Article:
Electronic Arts is in a bit of a bind. The game publisher is having it’s major source of income, loot boxes, which makes up possibly 1/3 of their total annual revenue by some analysis account, come under fire as being what is essentially gambling for children. Ever since the gigantic outrage caused by the Star Wars Battlefront 2 situation, where […]
Electronic Arts is in a bit of a bind. The game publisher is having it’s major source of income, loot boxes, which makes up possibly 1/3 of their total annual revenue by some analysis account, come under fire as being what is essentially gambling for children. Ever since the gigantic outrage caused by the Star Wars Battlefront 2 situation, where their system was so blatantly pay-to-win the internet itself practically imploded, the legality of loot boxes have come into question. The Netherlands and Belgium have banned the practice outright, the United States has introduced a bill to ban them as well. While all of that is public information, a recent update this week has pretty much everybody saying “What?” and “Wow, that’s gross.”
During the UK parliament’s Digital, Culture, Media, and Sport Committee oral evidence hearing, they held a meeting the other day to discuss the loot box system and it’s ethics. Also there to testify was EA’s Kerry Hopkins, VP of legal and government affairs, who assured the committee that these loot boxes weren’t child gambling, they were “surprise mechanics” similar to “Kinder Eggs, or Hatchimals, or LOL Surprise.” Despite that being such a gross misrepresentation of what loot boxes actually are, she might as well have been calling them unexpected features and have the same effect, she went on to say that “We do think the way that we have implemented these kinds of mechanics in FIFA—[which] of course is our big one, our FIFA Ultimate Team and our packs—is actually quite ethical and quite fun. Enjoyable to people.”
Obvious terrible comparisons aside, this is the most transparent attempt at spin I think I’ve seen in public media for a long time, because that absolute crap. Calling them surprise mechanics doesn’t change the fact that these things are absolutely baby’s first slot machine shoved in the faces of people too young to know any better. FIFA is probably the worst offender since the game is designed to be competitive, spending money in the game gives you a actual leg up on the competition. Estimates say that it wold cost more that $6,000 to get the best team in it’s most recent release, and since the game is rated E, kids are seeing this pay to win mechanic and think that’s how you have to win.
So why is EA saying something so transparently full of absolute nonsense? Why play coy when you know they know just what these things are, other than a way of squeezing every little bit out of the consumer, regardless of age? Well, like most great salesmen, the reason is because EA knows exactly who it’s audience is. It’s not people like me, an avid gamer and person generally hip to pop culture (Let me have this). No, it’s for the UK committee who doesn’t seem to know much about any of this video gaming stuff. These people are pretty out of touch when it comes to these magical things called Video Games. During the hearing, they actually asked if they could “disable text messages in Fortnight” and were very confused when they were told you cannot disable text messages with a video games.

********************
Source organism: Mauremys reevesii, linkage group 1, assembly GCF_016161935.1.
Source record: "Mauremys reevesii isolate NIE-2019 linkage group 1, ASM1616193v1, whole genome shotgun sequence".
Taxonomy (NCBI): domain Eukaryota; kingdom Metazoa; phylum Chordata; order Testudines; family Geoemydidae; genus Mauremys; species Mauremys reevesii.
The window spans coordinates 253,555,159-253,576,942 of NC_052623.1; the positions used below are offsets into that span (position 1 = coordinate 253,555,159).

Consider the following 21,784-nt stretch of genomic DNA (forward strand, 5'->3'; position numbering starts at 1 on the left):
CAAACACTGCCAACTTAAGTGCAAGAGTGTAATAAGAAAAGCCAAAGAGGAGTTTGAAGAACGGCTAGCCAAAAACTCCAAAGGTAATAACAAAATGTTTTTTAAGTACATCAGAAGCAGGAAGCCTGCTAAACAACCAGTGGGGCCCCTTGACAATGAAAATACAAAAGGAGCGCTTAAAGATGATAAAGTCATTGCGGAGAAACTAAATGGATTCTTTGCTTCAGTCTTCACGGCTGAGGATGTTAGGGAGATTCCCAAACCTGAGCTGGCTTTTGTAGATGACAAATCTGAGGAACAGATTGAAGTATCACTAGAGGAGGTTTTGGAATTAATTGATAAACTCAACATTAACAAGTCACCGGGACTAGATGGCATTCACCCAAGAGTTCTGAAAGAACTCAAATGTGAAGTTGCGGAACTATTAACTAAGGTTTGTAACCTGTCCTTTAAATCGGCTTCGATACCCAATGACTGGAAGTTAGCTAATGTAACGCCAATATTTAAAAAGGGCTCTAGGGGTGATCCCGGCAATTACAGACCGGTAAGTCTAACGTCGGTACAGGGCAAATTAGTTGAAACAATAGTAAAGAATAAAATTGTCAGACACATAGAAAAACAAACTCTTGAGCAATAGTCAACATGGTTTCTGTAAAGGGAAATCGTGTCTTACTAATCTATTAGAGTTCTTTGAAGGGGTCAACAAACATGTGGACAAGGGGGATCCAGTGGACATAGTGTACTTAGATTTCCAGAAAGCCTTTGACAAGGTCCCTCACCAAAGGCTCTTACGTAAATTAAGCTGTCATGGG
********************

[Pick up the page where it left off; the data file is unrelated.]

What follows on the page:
So obviously, they aren’t really in the know about how all of these mechanics work, and EA is using that to their advantage. Hiding behind diplomatic language like “surprise mechanics” makes them seem like they’re trying to give kids a fun new toy that everywhere else has, only they like our better, rather than the glorified slot machine it actually is. Pointing to gambling definition rulings that are practically obsolete in their interpretation as to what gambling actually is, EA is using every trick in the book to make it seem like its all harmless fun. Only there’s a problem with their logic. It’s not all harmless fun.
People’s lives have been destroyed by gambling addiction, and those are adults who know better. Putting these things in front of kids, who have no idea that these have real, actual consequences and using that ignorance to get some more money out of people. See, that’s the biggest “Ew, gross” moment out of all of this. It’s not them trying to make this sound as non-threatening as possible, no that I get. They have money to make, and loot boxes are where more that $800 million dollars are to be made. No the gross part is the fact that they’re taking it from literal children and acting like it’s all harmless fun.
EA has found a new market to sell loot boxes to, and unfortunately it’s the people with the power to make illegal?
Posted by Austin Hamblen, Owner and Main writer of Endlessmonkey.com